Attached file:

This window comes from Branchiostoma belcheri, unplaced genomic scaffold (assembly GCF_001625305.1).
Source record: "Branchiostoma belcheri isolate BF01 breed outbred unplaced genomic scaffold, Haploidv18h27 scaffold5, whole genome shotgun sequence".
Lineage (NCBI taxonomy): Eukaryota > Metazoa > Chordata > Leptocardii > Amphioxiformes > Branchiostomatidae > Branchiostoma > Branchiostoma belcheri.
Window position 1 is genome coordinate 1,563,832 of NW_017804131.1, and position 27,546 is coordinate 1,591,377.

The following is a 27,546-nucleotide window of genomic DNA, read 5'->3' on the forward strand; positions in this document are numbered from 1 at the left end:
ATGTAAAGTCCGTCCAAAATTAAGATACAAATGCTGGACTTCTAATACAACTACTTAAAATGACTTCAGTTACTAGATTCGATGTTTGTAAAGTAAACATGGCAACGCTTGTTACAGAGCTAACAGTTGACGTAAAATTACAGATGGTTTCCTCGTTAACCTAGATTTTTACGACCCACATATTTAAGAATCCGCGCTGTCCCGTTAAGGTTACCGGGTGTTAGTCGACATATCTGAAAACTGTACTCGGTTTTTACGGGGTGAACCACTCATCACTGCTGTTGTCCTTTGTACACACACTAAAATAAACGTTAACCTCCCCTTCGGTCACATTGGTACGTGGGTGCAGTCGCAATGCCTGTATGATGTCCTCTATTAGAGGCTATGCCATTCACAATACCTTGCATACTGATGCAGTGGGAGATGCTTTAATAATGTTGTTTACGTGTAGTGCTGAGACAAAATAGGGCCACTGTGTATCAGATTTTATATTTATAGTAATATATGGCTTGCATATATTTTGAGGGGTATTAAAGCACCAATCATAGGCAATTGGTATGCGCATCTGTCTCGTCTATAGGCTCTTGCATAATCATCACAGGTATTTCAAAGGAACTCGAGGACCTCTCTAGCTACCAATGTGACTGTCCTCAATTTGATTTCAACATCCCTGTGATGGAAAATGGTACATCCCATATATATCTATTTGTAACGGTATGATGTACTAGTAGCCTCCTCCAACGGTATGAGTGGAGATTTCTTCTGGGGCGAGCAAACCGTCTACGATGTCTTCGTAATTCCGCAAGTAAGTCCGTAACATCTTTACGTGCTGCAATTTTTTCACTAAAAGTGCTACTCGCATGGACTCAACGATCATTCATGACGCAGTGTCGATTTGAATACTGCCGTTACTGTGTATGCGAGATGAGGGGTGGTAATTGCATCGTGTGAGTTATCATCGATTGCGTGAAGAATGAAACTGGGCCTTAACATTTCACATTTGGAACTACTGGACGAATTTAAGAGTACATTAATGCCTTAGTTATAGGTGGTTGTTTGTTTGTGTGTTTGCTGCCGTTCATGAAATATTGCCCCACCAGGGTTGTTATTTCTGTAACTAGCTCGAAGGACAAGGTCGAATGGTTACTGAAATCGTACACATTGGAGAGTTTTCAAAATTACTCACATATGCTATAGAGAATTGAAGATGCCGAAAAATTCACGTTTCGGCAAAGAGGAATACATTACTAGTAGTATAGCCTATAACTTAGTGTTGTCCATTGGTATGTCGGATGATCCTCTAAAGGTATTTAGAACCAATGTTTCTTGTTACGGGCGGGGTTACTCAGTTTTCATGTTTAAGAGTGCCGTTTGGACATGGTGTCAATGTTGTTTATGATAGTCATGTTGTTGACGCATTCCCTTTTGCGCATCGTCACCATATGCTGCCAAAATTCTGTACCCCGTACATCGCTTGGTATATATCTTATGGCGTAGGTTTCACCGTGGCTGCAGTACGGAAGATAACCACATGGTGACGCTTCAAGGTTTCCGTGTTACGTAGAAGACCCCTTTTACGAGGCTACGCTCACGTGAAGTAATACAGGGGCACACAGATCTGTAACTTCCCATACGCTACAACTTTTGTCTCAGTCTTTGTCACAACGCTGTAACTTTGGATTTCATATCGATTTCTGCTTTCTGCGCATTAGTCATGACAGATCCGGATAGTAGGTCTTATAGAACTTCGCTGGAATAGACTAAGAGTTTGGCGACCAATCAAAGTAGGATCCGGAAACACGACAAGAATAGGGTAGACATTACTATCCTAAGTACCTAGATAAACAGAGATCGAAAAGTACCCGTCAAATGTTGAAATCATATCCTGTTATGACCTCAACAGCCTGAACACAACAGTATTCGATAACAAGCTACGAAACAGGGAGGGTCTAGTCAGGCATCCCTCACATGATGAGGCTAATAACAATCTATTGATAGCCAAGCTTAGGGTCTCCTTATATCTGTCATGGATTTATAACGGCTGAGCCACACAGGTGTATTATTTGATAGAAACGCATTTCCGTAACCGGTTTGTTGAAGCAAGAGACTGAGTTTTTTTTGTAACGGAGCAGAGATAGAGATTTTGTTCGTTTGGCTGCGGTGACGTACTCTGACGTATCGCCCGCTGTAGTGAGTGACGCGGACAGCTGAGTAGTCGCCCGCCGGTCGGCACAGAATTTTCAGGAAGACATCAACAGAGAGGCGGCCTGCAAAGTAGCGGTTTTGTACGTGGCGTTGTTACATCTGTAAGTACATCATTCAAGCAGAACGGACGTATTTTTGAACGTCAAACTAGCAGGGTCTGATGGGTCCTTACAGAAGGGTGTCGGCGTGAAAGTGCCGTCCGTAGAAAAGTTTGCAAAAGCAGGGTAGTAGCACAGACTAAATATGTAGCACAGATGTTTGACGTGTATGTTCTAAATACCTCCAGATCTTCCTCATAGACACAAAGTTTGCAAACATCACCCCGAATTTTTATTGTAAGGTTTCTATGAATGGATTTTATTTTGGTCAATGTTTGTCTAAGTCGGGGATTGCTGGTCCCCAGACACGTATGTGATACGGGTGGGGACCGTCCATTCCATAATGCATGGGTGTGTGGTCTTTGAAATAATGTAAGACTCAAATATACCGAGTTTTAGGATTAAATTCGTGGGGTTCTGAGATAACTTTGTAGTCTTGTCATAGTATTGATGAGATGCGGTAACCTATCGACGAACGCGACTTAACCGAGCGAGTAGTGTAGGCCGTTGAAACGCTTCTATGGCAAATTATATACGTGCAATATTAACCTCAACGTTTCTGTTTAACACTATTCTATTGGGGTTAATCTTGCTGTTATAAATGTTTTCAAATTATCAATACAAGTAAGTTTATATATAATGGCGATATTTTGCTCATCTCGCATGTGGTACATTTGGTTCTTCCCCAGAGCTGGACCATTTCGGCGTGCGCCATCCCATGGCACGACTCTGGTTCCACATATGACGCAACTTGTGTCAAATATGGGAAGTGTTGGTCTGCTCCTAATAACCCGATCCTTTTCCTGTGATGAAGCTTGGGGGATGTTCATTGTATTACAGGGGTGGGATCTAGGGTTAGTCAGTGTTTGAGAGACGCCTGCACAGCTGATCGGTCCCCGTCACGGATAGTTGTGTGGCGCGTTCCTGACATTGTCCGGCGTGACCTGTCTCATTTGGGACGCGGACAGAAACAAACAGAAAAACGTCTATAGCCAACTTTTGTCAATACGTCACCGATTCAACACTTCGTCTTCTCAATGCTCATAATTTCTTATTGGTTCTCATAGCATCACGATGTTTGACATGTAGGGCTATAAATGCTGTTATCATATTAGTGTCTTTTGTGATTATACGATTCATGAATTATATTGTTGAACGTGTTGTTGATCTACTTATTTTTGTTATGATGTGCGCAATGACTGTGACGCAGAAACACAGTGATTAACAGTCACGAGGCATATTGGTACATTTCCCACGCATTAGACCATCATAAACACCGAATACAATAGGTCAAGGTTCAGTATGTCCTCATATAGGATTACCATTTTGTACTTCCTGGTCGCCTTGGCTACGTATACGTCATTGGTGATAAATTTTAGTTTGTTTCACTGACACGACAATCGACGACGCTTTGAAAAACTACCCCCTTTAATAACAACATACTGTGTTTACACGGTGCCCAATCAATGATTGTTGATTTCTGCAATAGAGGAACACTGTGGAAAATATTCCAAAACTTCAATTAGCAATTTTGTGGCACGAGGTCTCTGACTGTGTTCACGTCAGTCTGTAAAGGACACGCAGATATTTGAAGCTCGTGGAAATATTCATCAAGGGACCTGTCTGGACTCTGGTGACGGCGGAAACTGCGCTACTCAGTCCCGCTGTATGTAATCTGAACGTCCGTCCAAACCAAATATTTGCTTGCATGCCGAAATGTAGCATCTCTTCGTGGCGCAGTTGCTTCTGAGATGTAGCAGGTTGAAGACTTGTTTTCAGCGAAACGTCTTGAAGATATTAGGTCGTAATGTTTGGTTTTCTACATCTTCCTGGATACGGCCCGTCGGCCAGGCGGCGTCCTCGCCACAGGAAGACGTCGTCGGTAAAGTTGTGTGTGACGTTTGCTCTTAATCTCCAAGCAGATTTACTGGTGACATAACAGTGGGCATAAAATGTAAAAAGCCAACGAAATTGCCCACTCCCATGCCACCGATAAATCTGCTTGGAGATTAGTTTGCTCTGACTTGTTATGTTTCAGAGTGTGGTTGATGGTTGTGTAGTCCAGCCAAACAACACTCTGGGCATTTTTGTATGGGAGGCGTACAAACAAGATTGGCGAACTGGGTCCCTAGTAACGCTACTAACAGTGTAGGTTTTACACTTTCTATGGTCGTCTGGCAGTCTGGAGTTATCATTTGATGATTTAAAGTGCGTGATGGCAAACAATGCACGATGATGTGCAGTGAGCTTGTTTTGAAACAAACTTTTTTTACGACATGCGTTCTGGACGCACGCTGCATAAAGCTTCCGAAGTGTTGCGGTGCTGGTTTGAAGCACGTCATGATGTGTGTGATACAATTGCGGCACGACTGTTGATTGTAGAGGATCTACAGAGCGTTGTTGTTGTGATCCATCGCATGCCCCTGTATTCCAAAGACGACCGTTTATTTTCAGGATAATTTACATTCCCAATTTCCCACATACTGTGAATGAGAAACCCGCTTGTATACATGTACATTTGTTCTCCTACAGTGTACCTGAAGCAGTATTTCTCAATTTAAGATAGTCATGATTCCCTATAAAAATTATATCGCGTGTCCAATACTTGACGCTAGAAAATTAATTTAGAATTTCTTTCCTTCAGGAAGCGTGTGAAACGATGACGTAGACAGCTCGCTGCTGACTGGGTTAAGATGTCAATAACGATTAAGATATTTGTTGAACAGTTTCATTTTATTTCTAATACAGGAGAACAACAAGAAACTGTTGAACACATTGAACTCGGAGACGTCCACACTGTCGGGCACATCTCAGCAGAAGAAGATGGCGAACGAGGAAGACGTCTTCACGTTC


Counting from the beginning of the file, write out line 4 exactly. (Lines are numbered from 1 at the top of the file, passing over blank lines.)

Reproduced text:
Window position 1 is genome coordinate 1,563,832 of NW_017804131.1, and position 27,546 is coordinate 1,591,377.